To get the gain, suffer the pain
Sir – Mr Cliff Robertson obviously does not understand the situation here in the Glenkens.
There is a large section of the community who do not want any more windfarms to be built regardless of the “compensation” or “bribe” (depending on one’s point of view) because they are ruining the beautiful visual amenity of the area.
Those who do want them cannot decide amongst themselves who should administer this money. The Glenkens and District Trust, which should have been the impartial administrator of the funds, seems to be unable to be impartial, so much so that Blue Energy, who built Blackcraig windfarm, set up their own operation to decide where the money should go.
But now, even this seems to be in jeopardy, as they have sold the windfarm on and there is certainly no guarantee that the new owners will pay anything.
Those of us who are against more turbines find ourselves having to accept this “gain” (if any) as compensation for 25 years of disruption to the population and tourism in the area.
Some residents are already threatening to leave if the developments continue, which is completely opposite to result that was hoped for when the council, in its wisdom, tried (and succeeded) to bring people in by relaxing the planning restrictions for building in the countryside some years ago.
Where we are now is that if all the presently proposed windfarms are allowed, there will be a 20-mile wall of turbines from near Dalmellington to Blackcraig.
Since there is no planning strategy for this, developers can treat each scheme in isolation so that their literature to an outsider comes across as very reasonable. One windfarm might perhaps be welcomed, though I personally believe they should all be placed offshore where their visual impact is minimised.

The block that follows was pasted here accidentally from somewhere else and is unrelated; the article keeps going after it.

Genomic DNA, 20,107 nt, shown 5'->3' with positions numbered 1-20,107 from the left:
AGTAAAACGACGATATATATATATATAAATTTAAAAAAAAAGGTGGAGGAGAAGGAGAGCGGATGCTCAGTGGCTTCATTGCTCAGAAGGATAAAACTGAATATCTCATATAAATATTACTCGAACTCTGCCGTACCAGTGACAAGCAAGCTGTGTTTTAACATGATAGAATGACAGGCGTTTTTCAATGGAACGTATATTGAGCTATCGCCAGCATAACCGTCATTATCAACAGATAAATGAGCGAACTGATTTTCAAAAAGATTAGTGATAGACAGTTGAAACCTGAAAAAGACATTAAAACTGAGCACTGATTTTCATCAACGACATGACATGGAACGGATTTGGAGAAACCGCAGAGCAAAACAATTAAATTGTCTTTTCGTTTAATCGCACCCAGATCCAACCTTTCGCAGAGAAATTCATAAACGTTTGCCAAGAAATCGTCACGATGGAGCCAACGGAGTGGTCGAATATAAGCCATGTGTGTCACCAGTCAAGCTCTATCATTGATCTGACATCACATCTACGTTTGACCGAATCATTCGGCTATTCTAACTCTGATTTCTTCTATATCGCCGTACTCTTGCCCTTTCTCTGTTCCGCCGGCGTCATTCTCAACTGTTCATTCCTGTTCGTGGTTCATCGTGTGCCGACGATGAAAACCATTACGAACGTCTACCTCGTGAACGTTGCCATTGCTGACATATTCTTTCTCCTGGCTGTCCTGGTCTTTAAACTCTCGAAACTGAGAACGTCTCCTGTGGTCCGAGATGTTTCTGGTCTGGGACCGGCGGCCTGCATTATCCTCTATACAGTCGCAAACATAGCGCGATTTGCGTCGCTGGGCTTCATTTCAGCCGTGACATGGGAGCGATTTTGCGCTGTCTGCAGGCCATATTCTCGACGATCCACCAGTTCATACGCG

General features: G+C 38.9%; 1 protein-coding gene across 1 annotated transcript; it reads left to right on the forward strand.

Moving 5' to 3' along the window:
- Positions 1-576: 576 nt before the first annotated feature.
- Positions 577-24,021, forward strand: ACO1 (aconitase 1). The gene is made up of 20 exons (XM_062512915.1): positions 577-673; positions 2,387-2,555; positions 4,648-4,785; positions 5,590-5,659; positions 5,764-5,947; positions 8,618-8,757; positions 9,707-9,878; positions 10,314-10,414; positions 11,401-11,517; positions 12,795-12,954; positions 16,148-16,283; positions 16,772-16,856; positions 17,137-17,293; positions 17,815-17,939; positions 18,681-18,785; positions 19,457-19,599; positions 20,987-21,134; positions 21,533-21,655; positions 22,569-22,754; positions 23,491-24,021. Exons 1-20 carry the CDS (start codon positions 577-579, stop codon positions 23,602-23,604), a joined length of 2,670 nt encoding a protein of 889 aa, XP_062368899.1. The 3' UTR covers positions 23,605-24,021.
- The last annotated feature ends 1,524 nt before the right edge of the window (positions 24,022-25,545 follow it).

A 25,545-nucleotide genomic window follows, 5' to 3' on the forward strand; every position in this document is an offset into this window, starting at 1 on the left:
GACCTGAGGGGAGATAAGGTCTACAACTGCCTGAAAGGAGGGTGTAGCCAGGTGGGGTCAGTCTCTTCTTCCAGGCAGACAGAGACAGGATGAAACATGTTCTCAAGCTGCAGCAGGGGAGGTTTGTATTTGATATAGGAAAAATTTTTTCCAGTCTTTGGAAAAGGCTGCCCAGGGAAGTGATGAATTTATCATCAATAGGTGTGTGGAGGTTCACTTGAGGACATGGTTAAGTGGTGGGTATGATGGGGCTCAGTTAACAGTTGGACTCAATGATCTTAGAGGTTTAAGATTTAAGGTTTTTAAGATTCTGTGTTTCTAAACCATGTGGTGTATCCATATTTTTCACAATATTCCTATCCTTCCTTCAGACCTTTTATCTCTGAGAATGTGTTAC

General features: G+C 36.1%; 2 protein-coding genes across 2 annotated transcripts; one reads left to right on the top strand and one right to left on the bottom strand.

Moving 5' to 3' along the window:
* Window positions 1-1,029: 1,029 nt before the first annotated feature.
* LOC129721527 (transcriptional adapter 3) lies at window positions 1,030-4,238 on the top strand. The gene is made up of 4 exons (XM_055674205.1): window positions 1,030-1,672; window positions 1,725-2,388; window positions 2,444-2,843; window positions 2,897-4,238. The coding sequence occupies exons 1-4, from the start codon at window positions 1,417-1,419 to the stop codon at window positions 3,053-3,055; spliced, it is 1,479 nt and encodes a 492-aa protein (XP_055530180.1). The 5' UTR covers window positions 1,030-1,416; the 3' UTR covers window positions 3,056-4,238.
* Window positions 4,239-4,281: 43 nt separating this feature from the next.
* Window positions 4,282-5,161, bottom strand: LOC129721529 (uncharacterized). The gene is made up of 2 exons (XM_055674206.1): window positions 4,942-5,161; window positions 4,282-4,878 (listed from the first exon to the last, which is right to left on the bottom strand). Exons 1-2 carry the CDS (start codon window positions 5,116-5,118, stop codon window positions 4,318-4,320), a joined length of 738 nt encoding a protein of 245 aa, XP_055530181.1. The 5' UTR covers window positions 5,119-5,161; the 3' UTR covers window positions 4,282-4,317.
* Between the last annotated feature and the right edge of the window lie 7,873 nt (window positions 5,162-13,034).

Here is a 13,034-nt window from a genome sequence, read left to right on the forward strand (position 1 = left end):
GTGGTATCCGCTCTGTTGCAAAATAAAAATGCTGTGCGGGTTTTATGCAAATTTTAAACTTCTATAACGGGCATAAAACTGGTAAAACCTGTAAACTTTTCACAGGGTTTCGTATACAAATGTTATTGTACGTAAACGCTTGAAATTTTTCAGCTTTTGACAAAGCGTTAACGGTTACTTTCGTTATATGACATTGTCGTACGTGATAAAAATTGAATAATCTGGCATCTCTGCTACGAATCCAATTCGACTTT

The very latest proposal is for three more schemes of turbines (one scheme has been reduced – cynically – from 15 turbines to 14) which will be 149.5 metres tall. This is taller than the Great Pyramid of Giza in Egypt (which is 146 metres).
In addition, what many people miss is that during the construction phase, many thousands of tons of concrete have to be manufactured for the bases (how green is that?), many tons of stone and gravel have to be transported over many miles on very inadequate roads (how green is that?) and the result is that the very small country roads have to be upgraded in order to transport massive components to very inaccessible places (how green is that?).
It is true that our planners and the councillors do sometimes reject applications for various reasons and recently we have seen this happen.
However, often on appeal to the Scottish Government the developers are allowed to proceed, the decision to over-rule the local democratic decision being made by one man in Edinburgh. What has happened to our democratic system of government?
To sum up, Mr Robertson, if you want the gain then you have to suffer the pain, I’m afraid.